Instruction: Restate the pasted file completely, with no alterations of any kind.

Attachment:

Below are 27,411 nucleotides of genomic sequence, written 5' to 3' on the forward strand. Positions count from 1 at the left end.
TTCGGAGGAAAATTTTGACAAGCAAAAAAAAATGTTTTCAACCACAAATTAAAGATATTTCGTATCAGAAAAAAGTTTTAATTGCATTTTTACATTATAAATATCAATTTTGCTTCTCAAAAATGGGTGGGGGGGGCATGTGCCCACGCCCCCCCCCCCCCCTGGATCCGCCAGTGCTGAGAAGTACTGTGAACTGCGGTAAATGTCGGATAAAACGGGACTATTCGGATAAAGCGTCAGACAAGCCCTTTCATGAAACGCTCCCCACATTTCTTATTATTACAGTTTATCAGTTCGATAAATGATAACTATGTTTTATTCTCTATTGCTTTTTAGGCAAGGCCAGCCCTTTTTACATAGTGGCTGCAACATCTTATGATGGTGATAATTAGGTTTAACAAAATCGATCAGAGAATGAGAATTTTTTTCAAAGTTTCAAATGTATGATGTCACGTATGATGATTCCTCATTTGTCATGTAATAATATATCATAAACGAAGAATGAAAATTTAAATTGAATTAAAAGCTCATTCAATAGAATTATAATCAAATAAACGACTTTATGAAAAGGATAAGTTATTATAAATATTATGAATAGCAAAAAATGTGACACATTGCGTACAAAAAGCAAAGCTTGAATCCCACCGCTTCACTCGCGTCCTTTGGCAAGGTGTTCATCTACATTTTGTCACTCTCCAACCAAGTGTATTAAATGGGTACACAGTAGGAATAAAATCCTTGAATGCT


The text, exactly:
Below are 27,411 nucleotides of genomic sequence, written 5' to 3' on the forward strand. Positions count from 1 at the left end.
TTCGGAGGAAAATTTTGACAAGCAAAAAAAAATGTTTTCAACCACAAATTAAAGATATTTCGTATCAGAAAAAAGTTTTAATTGCATTTTTACATTATAAATATCAATTTTGCTTCTCAAAAATGGGTGGGGGGGGCATGTGCCCACGCCCCCCCCCCCCCCTGGATCCGCCAGTGCTGAGAAGTACTGTGAACTGCGGTAAATGTCGGATAAAACGGGACTATTCGGATAAAGCGTCAGACAAGCCCTTTCATGAAACGCTCCCCACATTTCTTATTATTACAGTTTATCAGTTCGATAAATGATAACTATGTTTTATTCTCTATTGCTTTTTAGGCAAGGCCAGCCCTTTTTACATAGTGGCTGCAACATCTTATGATGGTGATAATTAGGTTTAACAAAATCGATCAGAGAATGAGAATTTTTTTCAAAGTTTCAAATGTATGATGTCACGTATGATGATTCCTCATTTGTCATGTAATAATATATCATAAACGAAGAATGAAAATTTAAATTGAATTAAAAGCTCATTCAATAGAATTATAATCAAATAAACGACTTTATGAAAAGGATAAGTTATTATAAATATTATGAATAGCAAAAAATGTGACACATTGCGTACAAAAAGCAAAGCTTGAATCCCACCGCTTCACTCGCGTCCTTTGGCAAGGTGTTCATCTACATTTTGTCACTCTCCAACCAAGTGTATTAAATGGGTACACAGTAGGAATAAAATCCTTGAATGCT